Welcome to the dog days of summer!
What kinds of weeds, turf diseases and insects are out this time of year you may ask? ALL OF THEM, with the exception of snow mold (for obvious reasons). It is inevitable in temps over 90 degrees that all lawns will have problems; expect them but don’t panic. We are here to help you and your lawn through this.
We will carefully control weeds, crabgrass, insects and turf diseases, and help nurture your lawn through these next two difficult months. Weed and crabgrass controls are short lasting (for environmental reasons) and can stress turf in high temps. Sometimes several light applications are needed to safely control weeds and crabgrass. If your lawn has any thatch in it, lawn problems increase. Consider core aeration in the fall to help your lawn recover from summer stress.
During the summer months, weeds may appear between services, partially because we favor safer, shorter-acting weed controls, and also because as soil temperatures rise, new weeds will sprout and grow. We will treat these weeds during the service and, if necessary, with a free service call between services, at your request, if you have our complete 5-step program. Please remember it can take 10-14 days for weeds to die after an application.
Turf Watering Tips
1. Water your lawn EVERY OTHER DAY, beginning at 5am, for 30 minutes per zone, if temperatures are 75-80 degrees or 40 minutes per zone, if temps are above 85 degrees.
2. IN ADDITION TO and ONLY in addition to the watering schedule outlined above: if temperatures are above 90-95 degrees, you may water every day for 5 minutes per zone any time between NOON & 2PM, to cool the grass and reduce turf stress.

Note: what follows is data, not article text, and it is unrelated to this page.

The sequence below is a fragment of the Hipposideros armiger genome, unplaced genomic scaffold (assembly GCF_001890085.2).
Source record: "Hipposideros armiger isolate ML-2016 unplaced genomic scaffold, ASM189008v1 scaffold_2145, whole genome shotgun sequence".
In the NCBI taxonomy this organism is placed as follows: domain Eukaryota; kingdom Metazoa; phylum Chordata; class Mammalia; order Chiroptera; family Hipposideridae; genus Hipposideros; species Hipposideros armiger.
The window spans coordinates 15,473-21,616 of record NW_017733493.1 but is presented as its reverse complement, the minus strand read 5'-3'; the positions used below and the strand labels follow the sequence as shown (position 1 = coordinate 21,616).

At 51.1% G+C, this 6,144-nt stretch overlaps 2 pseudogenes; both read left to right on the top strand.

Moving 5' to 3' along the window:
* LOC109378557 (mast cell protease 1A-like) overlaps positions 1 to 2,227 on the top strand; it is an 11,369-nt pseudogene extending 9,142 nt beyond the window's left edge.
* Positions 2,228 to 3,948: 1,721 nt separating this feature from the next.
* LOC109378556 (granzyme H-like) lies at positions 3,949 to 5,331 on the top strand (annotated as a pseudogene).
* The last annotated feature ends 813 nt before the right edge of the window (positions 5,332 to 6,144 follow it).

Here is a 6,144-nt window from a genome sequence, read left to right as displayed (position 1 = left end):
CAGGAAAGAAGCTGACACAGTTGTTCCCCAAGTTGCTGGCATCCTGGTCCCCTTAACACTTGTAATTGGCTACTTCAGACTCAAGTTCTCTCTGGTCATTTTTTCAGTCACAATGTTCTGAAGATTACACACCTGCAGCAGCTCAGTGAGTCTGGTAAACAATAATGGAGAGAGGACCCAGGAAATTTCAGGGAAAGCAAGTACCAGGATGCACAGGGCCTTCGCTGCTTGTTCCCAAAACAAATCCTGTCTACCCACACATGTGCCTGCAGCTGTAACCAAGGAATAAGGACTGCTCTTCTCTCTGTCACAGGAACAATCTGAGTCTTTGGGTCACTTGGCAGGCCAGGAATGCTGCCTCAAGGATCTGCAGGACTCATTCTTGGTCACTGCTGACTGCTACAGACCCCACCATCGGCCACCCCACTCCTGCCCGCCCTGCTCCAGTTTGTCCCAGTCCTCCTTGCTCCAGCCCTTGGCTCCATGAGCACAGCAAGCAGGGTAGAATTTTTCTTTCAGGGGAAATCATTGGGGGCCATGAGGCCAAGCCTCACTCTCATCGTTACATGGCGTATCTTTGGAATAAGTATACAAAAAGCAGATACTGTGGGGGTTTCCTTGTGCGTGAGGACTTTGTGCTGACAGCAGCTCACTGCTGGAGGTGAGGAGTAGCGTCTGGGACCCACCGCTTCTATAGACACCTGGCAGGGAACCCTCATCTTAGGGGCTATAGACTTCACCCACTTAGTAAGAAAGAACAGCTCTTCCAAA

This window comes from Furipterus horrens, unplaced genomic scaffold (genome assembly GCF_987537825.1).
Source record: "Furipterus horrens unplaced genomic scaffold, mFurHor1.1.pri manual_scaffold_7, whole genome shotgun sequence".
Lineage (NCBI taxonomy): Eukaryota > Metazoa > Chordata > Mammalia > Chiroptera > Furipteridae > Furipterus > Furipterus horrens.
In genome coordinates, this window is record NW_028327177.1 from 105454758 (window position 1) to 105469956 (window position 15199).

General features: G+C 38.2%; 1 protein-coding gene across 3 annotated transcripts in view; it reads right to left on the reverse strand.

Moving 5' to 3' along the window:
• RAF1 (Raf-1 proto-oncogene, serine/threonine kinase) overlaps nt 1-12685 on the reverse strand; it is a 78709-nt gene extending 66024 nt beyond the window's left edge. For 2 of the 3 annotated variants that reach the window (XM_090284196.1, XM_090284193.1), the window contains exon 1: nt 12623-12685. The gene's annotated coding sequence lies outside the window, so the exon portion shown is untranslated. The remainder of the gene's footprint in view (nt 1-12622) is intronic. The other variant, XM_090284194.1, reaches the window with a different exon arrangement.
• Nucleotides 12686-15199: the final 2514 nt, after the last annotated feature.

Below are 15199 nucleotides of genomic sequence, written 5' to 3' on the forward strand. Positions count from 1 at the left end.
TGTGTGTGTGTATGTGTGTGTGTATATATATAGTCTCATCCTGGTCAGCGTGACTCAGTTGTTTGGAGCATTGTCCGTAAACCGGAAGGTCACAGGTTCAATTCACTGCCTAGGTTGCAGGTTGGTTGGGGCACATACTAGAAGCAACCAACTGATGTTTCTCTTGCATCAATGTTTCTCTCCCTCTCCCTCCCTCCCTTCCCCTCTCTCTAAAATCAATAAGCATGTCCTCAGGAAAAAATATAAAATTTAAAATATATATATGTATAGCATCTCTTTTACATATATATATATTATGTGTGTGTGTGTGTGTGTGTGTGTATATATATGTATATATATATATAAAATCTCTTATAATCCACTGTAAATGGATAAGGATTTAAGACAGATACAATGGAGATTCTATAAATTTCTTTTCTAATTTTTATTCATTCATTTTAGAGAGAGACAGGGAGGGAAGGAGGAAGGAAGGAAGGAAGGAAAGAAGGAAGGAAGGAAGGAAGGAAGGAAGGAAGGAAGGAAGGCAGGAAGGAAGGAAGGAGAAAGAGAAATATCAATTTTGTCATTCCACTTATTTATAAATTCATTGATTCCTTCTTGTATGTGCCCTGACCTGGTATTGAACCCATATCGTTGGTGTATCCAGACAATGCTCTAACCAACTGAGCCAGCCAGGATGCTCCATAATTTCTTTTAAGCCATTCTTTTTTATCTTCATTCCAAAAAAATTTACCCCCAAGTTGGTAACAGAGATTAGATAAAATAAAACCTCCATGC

DO NOT WATER IN THE EVENING OR AT NIGHT. This promotes turf fungus and disease. Try to have a dry lawn by nightfall. Different soil types can require variations in the above schedule. If your lawn is not responding to this watering schedule, please call our office to speak with your lawn expert.
Turf Mowing Tips
Cut your lawn at your mower’s tallest setting. Your lawn may be 3.5″ to 4″ tall after being cut, which is a good thing because tall grass shades the soil and keeps the root zone cooler. Be sure to cut with a sharp blade; a dull blade tears the grass and leaves brown tips on the grass blades.
Tree and Shrub Watering Tips
If trees or shrubs are showing signs of drought stress such as wilting leaves, they should be watered, as well. Trees and shrubs should be watered to at least a 6″ depth in the soil. For this job, a soaker hose is ideal. Apply the water slowly for several hours. For small plants, consider turning the soaker hose upside down so that only the soil is getting wet and the foliage stays dry. To determine the soil moisture depth, use a screwdriver or a garden trowel. Push it into the soil and, if you meet little resistance, then the soil is wet. If it does not push easily into the soil, then additional water will be needed. Sandy soils will need to be watered more often than clay soils, but less water is needed to wet a sandy soil to the 3″ depth.
Flea and Tick Alert
As you enjoy outdoor activities during the summer months, be on the lookout for ticks on your pets or family. If ticks become a problem for you, please inquire about The Green Scene’s tick control services by calling our office or requesting a quote.